Yo-Yo came back to Ottawa in October, 1995, when Trevor Pinnock was in charge.

Yo-Yo talks about working with Trevor, but then he adds a particular memory to that week.

Yo-Yo Ma: I thought from the get-go that he had a tremendous clarity of structure in his conducting. Obviously as a person who played and conducted a lot of Bach - and he just had a great sense of the overview. Also, I was very fond of him, and he was a very gentle, loving person. And of course there was the incident where I think he had an episode where he couldn't actually conduct a concert. I think Victor Feldbrill from Toronto came in at the last moment, and that was really lovely because I had played with Victor when I was still a teenager. I hadn't played with him since that time, and it was great to see a wonderful friend again, and was just so nice about hoping on a plane literally at a moment's notice.

Eric Friesen: When I talked to Trevor Pinnock, he remembered that week with Yo-Yo Ma.

Trevor Pinnock: Yo-Yo Ma, that was a wonderful time working together. And we felt very, very comfortable making music together. And it was also a strange time because for some reason or another, my blood pressure shot up and I had to be taken in to the hospital and I missed the first of two concerts. We did an open rehearsal together, which was absolutely fantastic. Then I was sought off to hospital during that afternoon. So I missed the first of our two evening concerts, but I was back for the second one.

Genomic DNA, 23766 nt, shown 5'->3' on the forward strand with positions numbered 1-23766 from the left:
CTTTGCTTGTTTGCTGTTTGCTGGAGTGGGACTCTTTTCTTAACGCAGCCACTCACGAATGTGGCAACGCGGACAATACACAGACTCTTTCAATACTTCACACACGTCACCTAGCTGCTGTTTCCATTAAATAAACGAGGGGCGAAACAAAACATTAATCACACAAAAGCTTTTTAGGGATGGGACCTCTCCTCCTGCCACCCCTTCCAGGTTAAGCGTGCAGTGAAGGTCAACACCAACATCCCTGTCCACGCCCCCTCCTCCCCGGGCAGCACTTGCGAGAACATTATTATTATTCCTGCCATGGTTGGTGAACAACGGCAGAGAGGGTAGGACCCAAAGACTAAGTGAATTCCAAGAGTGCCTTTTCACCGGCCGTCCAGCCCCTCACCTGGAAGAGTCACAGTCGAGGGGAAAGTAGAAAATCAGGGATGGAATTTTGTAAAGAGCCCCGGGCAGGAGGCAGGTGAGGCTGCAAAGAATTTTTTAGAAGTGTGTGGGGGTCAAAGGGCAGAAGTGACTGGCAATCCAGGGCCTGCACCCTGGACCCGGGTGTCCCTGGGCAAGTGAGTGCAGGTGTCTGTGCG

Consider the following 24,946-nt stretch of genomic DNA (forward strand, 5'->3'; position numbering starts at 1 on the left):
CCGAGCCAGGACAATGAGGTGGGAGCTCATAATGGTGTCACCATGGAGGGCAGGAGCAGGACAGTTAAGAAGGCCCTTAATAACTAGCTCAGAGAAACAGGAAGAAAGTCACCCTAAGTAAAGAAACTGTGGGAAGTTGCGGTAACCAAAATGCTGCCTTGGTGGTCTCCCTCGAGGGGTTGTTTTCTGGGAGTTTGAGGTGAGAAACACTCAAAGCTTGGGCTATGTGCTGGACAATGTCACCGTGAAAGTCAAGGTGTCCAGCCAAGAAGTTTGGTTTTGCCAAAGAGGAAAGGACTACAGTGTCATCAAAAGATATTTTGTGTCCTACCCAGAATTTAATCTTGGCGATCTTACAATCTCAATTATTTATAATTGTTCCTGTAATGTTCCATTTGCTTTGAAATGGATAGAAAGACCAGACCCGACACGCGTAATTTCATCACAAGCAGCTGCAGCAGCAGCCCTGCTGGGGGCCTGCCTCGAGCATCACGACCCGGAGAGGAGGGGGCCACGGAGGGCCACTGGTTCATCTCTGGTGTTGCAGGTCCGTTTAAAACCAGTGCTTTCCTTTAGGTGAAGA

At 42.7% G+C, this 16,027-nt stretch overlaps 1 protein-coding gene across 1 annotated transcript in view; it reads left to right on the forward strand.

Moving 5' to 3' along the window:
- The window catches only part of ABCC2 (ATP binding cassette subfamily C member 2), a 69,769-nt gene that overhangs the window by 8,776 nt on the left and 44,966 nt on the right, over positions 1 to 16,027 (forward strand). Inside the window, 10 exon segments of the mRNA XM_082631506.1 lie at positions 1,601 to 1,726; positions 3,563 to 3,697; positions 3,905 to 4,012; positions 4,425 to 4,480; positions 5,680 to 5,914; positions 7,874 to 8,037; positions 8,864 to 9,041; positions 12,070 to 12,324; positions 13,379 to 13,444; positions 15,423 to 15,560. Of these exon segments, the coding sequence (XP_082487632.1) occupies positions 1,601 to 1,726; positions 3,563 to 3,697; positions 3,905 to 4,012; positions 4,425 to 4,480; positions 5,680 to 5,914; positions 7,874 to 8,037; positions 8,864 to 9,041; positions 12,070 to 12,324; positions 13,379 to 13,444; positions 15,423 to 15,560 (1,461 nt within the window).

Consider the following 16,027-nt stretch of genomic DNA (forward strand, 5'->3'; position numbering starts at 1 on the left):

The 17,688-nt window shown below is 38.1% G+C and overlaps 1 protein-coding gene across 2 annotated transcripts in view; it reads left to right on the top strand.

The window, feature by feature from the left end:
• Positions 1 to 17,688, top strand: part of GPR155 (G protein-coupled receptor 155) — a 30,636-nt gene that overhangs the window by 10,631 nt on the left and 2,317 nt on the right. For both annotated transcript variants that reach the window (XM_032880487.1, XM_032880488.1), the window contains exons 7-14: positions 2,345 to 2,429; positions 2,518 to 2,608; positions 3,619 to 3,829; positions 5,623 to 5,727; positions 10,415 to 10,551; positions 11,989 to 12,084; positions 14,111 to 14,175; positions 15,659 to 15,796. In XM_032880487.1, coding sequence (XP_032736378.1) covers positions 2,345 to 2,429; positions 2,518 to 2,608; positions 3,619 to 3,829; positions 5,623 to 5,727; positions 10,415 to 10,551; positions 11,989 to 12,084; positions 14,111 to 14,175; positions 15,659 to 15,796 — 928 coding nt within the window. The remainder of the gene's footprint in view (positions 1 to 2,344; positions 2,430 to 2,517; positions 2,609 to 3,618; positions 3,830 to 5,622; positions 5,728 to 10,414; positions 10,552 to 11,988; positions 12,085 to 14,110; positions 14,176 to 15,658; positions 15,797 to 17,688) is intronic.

Eric Friesen: I think Victor Feldbrill took over for you?

Trevor Pinnock: he did indeed, yes, at the very last minute. What a fantastic thing to do, and he did a very good job.

Eric Friesen: So, Victor Feldbrill stood in for Trevor on that first night, October 4th, 1995. And then Trevor came back to conduct the 2nd night. I have a recording of the second night, and everyone dazzled here - Yo-Yo Ma, the orchestra, and Trevor Pinnock, back from his overnight in hospital. These are the final four minutes of the most famous Cello Concerto of them all - Dvorak's.

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Eric Friesen: One of those nights-to-remember from the 40 years of music making at the National Arts Centre. Cellist Yo-Yo Ma, the National Arts Center Orchestra led by Trevor Pinnock, and the finale from Antonin Dvorak's Cello Concerto in B Minor October 5th, 1995.

You can hear the whole performance as part of the terrific NACmusicbox collection. Go to the NAC's artsalive.ca website then to NACmusicbox. There are almost 150 performances there for you to remember and enjoy, including that Cello Concerto performance you just heard.

Now Yo-Yo has come back many times over the years, including some memorable gala performances with Pinchas Zukerman conducting. I asked him to say if he has noticed a change in sound of the orchestra over the years that he's been coming here.